1. Not so. Ireland is not in Schengen but is in the British Isles Common Travel Area so passport control is at the port of entry to UK/IRL from Schengen. It has no bearing on the north south border. Illegal immigration happens now and will continue to happen.

2. Now we are getting to the crux. The "backstop" IS the customs union and people are right to be suspicious of it. In practice, trade across the border is miniscule compared with what arrives in the UK and even what arrives in Ireland from the UK. Given the will it could be managed. Any sustained abuse would be easy to spot. There are already differences in VAT and duty rates between the republic and the 6 counties. This anomaly does not seem to have been the end of the world.

1. So you’re quite happy that anyone Dublin says can come in can also cross into the U.K. unchecked. Unchecked freedom of movement into whole of the U.K. for EU citizens and anyone else with the right to be in Ireland, vs freedom of movement to the 26 counties of the Republic of Ireland for U.K. citizens. And what if the Republic does decide it wants to be in Schengen? Which part of this arrangement is ‘taking back control’? What is the UK’s guarantee that it won’t change its mind?

2. If someone resident in County Lough nips to shops a mile down the road in County Armagh because VAT rates or currency values makes it cheaper that’s a matter between the ROI and U.K., and no one really cares. However, if the US and U.K. try to make a trade deal that the US or EU cannot accept because of the open border then that is an international dispute to be, hopefully, resolved by the WTO, but more likely by never ending recriminations.

An example of how this might work: if the U.K.  decides to cut all tariffs on Bourbon in return for the US cutting all tariffs on Scotch the US’ ability to use Boubon as bargaining chip in EU negotiations would be greatly diminished and the Irish would already be buying the Bourbon in Belfast and bringing it over the border in vans, trucks and car boots to resell in the EU. In another scenario, the EU might also decide that it, or a third party will cut all tariffs and taxes on whiskey, whilst the U.K. finds itself paying heavy WTO mandated tariffs on barley and unable to price Scotch competitively - suddenly EU produced Irish whisky could be very cheap and start challenging Scotch’s market. All such potential outcomes would inevitably lead to third countries and the WTO demanding a hard border as a condition of U.K. trade deals.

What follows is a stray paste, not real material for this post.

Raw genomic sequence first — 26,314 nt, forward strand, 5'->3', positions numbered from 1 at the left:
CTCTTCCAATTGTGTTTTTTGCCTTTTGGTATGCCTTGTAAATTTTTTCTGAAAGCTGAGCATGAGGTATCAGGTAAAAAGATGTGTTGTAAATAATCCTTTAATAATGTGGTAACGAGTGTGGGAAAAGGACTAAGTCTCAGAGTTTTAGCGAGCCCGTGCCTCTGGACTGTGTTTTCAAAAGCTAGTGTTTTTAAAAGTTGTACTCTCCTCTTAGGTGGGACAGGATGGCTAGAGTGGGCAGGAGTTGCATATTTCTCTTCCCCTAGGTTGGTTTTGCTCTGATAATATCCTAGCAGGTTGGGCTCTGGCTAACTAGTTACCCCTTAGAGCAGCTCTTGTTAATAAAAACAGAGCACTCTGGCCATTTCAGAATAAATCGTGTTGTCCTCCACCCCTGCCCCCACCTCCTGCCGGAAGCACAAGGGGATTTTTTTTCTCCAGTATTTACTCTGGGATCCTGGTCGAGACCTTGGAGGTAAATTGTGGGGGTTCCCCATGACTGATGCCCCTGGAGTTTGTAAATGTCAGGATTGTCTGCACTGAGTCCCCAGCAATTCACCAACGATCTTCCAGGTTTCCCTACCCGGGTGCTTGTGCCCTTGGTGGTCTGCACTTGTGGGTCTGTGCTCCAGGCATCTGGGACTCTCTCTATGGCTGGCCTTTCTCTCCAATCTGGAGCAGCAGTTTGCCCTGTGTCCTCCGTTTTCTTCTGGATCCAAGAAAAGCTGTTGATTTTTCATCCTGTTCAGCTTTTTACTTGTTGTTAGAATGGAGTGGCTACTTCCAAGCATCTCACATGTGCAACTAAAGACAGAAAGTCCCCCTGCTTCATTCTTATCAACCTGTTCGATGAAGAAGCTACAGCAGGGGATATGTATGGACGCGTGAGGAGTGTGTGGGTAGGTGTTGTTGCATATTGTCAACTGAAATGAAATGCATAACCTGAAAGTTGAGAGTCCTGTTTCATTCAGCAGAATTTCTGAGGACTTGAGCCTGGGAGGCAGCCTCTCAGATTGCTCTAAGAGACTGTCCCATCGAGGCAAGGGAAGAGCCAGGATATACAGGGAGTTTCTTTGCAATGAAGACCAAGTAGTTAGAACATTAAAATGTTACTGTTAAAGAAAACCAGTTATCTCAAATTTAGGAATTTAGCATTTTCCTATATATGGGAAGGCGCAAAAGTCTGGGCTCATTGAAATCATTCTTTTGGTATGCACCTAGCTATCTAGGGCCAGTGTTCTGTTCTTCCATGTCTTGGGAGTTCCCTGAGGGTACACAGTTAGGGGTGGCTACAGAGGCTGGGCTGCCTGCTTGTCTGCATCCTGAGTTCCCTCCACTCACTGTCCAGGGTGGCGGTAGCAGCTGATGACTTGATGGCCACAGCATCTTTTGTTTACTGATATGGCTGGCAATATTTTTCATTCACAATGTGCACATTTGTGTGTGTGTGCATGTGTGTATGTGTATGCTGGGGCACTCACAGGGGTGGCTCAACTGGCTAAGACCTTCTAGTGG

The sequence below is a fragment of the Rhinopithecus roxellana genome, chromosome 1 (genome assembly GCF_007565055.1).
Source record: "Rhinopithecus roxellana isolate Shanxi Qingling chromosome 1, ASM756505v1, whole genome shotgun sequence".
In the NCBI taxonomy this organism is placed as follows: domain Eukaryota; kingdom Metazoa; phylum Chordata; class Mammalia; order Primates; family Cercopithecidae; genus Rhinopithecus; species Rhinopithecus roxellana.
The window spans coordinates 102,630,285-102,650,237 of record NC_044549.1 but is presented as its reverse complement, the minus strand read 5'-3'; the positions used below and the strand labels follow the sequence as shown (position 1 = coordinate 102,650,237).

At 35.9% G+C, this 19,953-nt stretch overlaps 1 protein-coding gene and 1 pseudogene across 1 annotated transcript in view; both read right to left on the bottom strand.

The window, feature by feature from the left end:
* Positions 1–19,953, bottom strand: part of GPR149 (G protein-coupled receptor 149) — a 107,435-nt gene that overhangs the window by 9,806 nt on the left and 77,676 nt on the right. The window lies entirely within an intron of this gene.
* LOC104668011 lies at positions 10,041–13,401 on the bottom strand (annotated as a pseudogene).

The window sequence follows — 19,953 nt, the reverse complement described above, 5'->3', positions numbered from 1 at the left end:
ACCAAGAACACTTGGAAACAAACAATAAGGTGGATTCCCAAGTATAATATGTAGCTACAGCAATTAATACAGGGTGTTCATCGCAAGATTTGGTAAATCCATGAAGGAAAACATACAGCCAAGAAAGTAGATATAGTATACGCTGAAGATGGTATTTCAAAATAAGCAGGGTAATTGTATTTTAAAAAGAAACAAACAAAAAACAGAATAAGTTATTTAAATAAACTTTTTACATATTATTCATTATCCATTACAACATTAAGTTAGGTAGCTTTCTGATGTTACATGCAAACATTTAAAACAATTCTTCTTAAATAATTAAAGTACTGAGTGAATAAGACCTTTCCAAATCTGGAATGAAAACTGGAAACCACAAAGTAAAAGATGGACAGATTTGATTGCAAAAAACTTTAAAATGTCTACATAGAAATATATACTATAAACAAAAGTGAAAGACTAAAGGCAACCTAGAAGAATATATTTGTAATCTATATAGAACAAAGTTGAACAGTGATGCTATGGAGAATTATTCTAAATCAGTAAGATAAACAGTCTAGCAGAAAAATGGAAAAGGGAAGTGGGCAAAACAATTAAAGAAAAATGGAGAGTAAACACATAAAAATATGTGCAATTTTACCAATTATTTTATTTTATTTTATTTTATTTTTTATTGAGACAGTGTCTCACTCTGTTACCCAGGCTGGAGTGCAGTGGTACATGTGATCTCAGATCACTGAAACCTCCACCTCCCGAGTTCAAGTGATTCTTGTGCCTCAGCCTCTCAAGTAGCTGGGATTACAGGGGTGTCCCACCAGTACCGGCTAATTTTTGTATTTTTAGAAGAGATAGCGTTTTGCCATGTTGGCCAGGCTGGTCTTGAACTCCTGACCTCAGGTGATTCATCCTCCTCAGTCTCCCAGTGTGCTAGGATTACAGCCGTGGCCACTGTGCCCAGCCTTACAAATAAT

Changing tariffs and making new deals will change the nature of regulatory alignment in both jurisdictions in Ireland and limit the UKs trading options. There’s no way round it - without the magic, as yet imaginary, frictionless border plan. 

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11 hours ago, doc.fixit said:

meanwhile. China and Russia consolidate their bases and push forward with quiet, slow but relentless acquisition and military growth......to what end?